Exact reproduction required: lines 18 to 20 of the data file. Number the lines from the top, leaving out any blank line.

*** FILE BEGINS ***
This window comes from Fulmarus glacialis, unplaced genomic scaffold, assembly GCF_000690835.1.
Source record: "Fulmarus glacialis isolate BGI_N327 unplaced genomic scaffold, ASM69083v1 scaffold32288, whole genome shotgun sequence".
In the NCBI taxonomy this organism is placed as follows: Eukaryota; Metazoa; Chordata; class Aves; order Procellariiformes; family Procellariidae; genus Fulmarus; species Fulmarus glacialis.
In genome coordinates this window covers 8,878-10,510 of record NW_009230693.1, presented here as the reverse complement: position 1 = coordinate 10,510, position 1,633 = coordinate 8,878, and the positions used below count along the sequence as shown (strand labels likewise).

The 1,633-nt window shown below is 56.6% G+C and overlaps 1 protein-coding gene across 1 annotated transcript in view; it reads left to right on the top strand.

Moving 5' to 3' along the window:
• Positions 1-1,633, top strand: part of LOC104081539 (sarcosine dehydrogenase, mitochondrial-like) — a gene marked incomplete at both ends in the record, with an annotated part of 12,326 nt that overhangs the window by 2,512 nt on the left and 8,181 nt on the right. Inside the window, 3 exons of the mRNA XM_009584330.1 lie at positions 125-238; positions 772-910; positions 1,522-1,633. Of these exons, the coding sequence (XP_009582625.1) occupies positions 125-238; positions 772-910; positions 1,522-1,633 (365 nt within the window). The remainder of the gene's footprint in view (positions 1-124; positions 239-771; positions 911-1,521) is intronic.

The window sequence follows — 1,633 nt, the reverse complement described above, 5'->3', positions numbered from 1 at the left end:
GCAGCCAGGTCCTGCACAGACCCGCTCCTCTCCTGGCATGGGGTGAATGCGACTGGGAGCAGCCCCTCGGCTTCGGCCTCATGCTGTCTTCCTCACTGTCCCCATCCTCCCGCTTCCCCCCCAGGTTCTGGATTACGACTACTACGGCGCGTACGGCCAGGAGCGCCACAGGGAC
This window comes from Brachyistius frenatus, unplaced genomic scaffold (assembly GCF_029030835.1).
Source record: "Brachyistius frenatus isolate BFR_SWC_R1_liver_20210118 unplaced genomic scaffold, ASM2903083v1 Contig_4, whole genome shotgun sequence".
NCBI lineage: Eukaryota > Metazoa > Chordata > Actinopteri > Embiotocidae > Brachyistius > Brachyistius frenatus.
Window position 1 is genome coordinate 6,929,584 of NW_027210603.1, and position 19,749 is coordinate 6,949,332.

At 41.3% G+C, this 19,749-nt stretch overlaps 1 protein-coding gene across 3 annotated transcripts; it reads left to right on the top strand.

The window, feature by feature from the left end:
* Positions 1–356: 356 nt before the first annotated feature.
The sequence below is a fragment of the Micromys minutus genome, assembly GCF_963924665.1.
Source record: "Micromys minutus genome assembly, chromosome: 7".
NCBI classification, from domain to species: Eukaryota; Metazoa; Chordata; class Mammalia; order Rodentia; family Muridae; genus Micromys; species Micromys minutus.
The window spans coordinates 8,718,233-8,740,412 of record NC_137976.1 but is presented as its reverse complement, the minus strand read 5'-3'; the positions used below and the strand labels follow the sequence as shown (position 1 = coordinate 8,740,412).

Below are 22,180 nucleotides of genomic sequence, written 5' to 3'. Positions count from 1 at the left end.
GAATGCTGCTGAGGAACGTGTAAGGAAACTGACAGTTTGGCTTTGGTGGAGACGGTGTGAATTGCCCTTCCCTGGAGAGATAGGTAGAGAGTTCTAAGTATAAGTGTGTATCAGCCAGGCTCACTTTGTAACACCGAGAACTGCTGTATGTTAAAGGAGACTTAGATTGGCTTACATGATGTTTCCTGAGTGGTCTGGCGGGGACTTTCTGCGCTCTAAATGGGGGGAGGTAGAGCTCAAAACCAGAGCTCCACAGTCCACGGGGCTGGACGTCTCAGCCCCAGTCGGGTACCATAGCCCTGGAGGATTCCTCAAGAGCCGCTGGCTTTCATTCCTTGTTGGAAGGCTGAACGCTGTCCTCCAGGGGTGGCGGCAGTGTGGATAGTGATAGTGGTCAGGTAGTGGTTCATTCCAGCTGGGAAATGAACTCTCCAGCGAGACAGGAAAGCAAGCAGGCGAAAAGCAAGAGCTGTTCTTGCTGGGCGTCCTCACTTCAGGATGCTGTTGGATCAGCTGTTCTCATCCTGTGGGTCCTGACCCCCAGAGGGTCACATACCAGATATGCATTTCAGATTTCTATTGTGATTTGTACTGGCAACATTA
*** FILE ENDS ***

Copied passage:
Source record: "Micromys minutus genome assembly, chromosome: 7".
NCBI classification, from domain to species: Eukaryota; Metazoa; Chordata; class Mammalia; order Rodentia; family Muridae; genus Micromys; species Micromys minutus.
The window spans coordinates 8,718,233-8,740,412 of record NC_137976.1 but is presented as its reverse complement, the minus strand read 5'-3'; the positions used below and the strand labels follow the sequence as shown (position 1 = coordinate 8,740,412).